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Responsive Navigation: Optimizing for Touch Across Devices

Responsive Navigation: Optimizing for Touch Across Devices
As more diverse devices embrace touch as a primary input method, it may be time to revisit navigation standards on the Web. How can a navigation menu be designed to work across a wide range of touch screen sizes? In these demos, Jason Weaver and I decided to find out. The Demos Why do these navigation menus work across a wide range of touch screen sizes? Across Screen Sizes First, why do we care about touch across a wide range of screen sizes? Tablets are no different. And the very notion of what defines a tablet is being challenged by laptop/tablet convertibles and touch-enabled Ultrabooks. Even beyond 13 inches, touch and gesture interfaces are possible. Accounting For Touch So what does it mean to consider touch across all screen sizes? Touch target sizes are relatively easy: just make things big enough to prevent accidental taps and errors. Designing towards touch really forces us to simplify and decide what's most important- what needs to stay on the screen. An Adaptive Solution Related:  Responsive + Fluid

Responsive CSS Framework Comparison: Bootstrap, Foundation, Skeleton Bootstrap 4.0.0-alpha is a fairly large update to the framework. It has dropped Less support in favor of Sass, converted from px-based to rem-based sizing, improved its grid system, and dropped IE8 support. Also, all its JS plugins were re-written in ES6, it now uses a customized reset CSS file called Reboot, and offers flexbox support via a Sass boolean variable. In addition to this update, Bootstrap now offers themes at Also, Bootstrap will continue supporting version 3, unlike the dropping of version 2 support after the release of version 3. You can read more here. Foundation 6 is a fairly major update which includes more grid flexibility, custom breakpoints, optional flexbox, and more. Like Bootstrap 4, Flexbox is now toggleable via Sass in Foundation 6. The Sass/CSS has been reworked and consolidated, and there are fewer default styles to override on common elements. Skeleton 2 was updated in December 2014 after remaining mostly unchanged for about three years.

Touch Target Sizes People interact with touch-based user interfaces with their fingers. So user interface controls have to be big enough to capture fingertip actions without frustrating users with erroneous actions and tiny targets. Ok, so how big? In the iPhone Human Interface Guidelines, Apple recommends a minimum target size of 44 pixels wide 44 pixels tall. In the Windows Phone UI Design and Interaction Guide (PDF), Microsoft goes further and suggests: a recommended touch target size of 9mm/34px; a minimum touch target size of 7mm/26px; a minimum spacing between elements of 2mm/8px; and the visual size of a UI control to be 60-100% of the touch target size. They also suggest touch targets can be larger than 9mm if: the UI element is frequently touched; the result of a touch error is severe or really frustrating; the UI element is located toward edge of the screen or difficult to hit; or when the UI element is part of a sequential task –like using the dial pad.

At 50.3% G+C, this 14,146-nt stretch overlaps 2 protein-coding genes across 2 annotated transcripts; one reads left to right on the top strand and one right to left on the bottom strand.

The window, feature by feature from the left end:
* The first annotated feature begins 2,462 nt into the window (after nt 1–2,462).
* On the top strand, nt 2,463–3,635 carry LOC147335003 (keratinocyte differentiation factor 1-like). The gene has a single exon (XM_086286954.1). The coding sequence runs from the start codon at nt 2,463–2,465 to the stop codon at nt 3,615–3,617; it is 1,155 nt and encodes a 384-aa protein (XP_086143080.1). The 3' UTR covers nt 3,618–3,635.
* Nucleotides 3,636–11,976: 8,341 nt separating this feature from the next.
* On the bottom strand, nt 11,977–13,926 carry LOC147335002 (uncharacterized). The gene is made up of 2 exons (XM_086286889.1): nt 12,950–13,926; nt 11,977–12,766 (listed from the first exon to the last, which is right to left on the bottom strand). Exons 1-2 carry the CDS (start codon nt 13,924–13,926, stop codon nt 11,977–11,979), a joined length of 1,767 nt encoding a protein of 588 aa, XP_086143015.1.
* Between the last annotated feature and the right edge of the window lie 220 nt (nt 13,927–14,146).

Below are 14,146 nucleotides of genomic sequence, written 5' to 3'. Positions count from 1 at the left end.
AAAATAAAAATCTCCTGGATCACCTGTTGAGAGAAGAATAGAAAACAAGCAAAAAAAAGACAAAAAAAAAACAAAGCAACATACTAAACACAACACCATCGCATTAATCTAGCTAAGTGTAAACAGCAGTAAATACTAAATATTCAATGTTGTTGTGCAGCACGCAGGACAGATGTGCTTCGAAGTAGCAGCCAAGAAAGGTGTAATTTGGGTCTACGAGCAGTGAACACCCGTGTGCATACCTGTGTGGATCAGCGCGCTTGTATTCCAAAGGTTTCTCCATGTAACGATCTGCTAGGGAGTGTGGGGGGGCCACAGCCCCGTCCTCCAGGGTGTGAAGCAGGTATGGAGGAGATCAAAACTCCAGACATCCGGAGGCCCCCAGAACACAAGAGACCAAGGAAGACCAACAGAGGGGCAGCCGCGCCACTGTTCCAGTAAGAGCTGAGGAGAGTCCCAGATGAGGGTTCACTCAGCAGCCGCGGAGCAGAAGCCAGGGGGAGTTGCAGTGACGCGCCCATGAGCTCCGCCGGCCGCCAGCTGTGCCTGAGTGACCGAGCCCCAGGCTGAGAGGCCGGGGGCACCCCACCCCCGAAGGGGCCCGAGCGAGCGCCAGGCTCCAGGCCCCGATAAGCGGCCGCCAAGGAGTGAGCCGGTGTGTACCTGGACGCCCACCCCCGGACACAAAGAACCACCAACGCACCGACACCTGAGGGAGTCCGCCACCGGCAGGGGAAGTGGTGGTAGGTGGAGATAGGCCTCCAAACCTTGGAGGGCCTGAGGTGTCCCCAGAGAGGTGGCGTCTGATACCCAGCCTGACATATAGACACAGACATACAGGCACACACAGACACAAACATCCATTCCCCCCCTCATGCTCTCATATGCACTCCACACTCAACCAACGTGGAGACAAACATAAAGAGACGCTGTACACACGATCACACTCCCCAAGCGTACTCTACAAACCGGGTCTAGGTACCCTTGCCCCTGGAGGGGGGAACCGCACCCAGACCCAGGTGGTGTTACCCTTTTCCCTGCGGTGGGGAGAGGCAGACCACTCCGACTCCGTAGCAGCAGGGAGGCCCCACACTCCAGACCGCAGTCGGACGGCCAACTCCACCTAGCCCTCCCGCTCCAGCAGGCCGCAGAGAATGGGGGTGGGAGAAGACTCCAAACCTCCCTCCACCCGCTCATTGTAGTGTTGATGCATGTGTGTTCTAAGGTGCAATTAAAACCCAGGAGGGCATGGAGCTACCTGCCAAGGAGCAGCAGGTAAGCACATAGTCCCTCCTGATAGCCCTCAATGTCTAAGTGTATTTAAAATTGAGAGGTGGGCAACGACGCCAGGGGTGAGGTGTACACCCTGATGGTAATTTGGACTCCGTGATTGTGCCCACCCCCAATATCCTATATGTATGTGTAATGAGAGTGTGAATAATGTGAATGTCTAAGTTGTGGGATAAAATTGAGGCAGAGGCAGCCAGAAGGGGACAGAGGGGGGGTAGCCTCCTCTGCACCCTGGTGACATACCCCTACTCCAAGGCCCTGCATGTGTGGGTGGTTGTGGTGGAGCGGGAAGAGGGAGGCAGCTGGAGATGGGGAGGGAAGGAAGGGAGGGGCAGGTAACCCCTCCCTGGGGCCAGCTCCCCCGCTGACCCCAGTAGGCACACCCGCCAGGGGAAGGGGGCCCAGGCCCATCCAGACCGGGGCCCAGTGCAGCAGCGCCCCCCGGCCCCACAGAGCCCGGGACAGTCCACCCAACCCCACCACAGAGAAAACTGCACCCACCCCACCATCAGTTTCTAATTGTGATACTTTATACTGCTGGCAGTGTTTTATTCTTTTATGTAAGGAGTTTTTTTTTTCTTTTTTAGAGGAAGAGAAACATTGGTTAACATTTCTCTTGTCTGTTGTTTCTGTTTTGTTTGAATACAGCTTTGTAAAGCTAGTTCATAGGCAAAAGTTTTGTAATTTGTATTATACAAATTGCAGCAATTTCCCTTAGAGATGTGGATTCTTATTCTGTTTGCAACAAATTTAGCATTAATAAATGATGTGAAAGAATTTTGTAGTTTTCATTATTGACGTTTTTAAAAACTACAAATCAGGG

The orientation media query Page last changed today Right now Jason Grigsby’s excellent summary of the orientation media query is making the round of blogs and tweets, and that’s well deserved. Media queries will become extremely important in the near future, when we have to build websites that work on any device resolution from 300px to 1280px or more. Still, there’s one tiny nitpick I’d like to make, so that you fully understand when to use orientation and when to use device-width. orientation is supported by Android 2, Bolt, MicroB, and Firefox. I’ve often discussed media queries with Vodafone in Düsseldorf, and in the end the consensus was that orientation is relatively useless, and that we should use device-width instead. First of all, device-width is vastly better supported. Secondly, device-width tells you what you need to know, while orientation doesn’t. That’s exactly what device-width tells you. @media all and (max-device-width: 400px) { // styles for screens with a maximum width of 400px } Concluding:

How Do Users Really Hold Mobile Devices? For years, I’ve been referring to my own research and observations on mobile device use, which indicate that people grasp their mobile phones in many ways—not always one handed. But some of my data was getting very old, so included a lot of information about hardware input methods using keyboard- and keypad-driven devices that accommodate the limited reach of fingers or thumbs. These old mobile phones differ greatly from the touchscreen devices that many are now using. Modern Mobile Phones Are Different Everything changes with touchscreens. So, I’ve carried out a fresh study of the way people naturally hold and interact with their mobile devices. What My Data Does Not Tell You Before I get too far, I want to emphasize what the data from this study is not. Most important, there is no count of the total number of people that we encountered. Since we made our observations in public, we encountered very few tablets, so these are not part of the data set. What We Do Know One-Handed Use